America's Role In The Early Twentieth-Century

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The role of the United States during the early twentieth-century can be described as semi-engaged in the World affairs going on during this period. At this point in time the United States aimed to be as neutral in the war as possible, as proved by the statement made by the then President, Woodrow Wilson, “I am bitterly opposed to my country entering the war, but if, notwithstanding my opposition, we do enter it, all of my energy and all of my power will be behind our flag in carrying it on to victory” (Opposition to Wilson’s War Message George W. Norris). Instead, the desire to continue foreign trade rights for economic and political benefits took over along with other convincing reason, eventually leading to America’s involvement in the World …show more content…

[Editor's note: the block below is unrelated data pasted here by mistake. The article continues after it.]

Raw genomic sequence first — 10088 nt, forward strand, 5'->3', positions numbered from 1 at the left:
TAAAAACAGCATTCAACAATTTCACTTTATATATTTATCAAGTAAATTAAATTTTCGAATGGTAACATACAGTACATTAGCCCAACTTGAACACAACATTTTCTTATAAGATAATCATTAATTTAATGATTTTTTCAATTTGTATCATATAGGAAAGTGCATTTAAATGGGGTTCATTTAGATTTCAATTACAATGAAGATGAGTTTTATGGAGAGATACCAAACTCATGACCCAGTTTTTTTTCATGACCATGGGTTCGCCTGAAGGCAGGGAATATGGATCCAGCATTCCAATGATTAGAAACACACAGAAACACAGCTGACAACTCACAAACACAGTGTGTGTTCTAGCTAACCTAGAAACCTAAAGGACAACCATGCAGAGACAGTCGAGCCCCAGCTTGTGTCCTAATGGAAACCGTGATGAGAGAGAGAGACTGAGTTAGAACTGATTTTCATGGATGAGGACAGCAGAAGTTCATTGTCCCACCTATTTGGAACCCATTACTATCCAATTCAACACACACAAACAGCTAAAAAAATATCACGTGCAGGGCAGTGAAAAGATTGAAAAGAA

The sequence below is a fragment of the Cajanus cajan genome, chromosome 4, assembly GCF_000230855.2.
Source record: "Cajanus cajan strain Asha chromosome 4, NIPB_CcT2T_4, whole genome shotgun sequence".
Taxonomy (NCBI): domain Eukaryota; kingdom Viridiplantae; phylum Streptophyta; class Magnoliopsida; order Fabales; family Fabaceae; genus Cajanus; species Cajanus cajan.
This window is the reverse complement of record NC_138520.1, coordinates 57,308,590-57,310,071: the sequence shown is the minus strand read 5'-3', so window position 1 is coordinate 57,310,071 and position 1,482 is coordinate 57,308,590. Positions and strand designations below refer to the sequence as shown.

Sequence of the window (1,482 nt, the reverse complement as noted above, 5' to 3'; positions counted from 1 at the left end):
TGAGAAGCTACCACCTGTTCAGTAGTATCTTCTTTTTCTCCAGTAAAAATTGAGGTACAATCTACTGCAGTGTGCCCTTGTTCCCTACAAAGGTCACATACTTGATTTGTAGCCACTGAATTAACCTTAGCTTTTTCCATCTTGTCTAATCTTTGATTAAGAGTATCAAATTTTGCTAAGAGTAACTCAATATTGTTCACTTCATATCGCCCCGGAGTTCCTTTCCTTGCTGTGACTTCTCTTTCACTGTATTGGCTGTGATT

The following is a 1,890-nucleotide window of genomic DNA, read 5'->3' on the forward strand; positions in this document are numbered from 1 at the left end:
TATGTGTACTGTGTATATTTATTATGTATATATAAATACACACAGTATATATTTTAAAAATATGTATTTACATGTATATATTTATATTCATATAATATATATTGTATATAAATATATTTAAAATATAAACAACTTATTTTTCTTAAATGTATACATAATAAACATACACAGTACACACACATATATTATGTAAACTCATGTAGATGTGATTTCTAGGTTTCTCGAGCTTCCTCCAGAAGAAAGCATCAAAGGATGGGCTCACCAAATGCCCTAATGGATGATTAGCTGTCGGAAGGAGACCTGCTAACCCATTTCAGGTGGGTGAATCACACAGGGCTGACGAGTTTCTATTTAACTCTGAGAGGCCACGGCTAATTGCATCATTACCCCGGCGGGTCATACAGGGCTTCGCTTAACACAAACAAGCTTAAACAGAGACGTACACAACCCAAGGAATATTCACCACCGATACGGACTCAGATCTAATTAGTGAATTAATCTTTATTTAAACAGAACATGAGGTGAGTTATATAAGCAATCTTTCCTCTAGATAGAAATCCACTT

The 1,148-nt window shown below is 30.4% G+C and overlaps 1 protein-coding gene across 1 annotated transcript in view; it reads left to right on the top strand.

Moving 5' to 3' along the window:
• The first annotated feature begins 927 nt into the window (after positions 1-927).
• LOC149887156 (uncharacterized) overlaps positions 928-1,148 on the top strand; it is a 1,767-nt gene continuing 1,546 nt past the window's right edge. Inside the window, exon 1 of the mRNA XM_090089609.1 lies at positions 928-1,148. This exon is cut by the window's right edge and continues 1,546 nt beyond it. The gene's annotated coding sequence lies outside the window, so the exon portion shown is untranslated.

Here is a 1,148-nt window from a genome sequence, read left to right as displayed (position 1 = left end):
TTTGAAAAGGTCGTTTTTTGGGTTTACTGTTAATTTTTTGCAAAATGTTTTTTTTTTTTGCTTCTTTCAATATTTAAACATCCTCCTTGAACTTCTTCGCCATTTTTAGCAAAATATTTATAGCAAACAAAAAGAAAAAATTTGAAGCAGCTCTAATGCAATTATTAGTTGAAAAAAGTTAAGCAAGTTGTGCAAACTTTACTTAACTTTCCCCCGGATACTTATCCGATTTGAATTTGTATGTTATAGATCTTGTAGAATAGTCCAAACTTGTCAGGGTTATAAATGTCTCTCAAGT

“In 1898 the Spanish-American War ended Spanish control of the Philippines, but U.S. military forces continued to fight against Filipino rebels seeking full independence. In response, a group of famous Americans, including Carl Schurz, Mark Twain, and journalist E.L. Godkin, organized the Anti-Imperialist League to advocate an end to U.S. involvement in that country. The League’s opposition was based on its interpretation of U.S. history” (Carl Schurz, Platform of the American Anti-Imperialist League 1899). This war led to the nation administering the burden of babysitting the Filipinos, which caused debates between imperialist and anti-imperialists over whether or not we had the right to take such a role and govern these people without their approval. “When next I realized that the Philippines had dropped into our laps, I confess I did not know what to do with them” (William McKinley, “Decision on the Philippines” 1900). Clashes between the Philippines and Americans began to emerge around the twentieth-century due to the Filipino’s misconstrued hopes that they would be granted independence, leading to yet another avoidable war for then U.S.: the Philippine-American War. Therefore, in regards to the nation’s want for expansion as well as the Spanish-American and Philippine-American wars of the twentieth-century, the United States should have taken a more laissez-faire role to have avoided unnecessary

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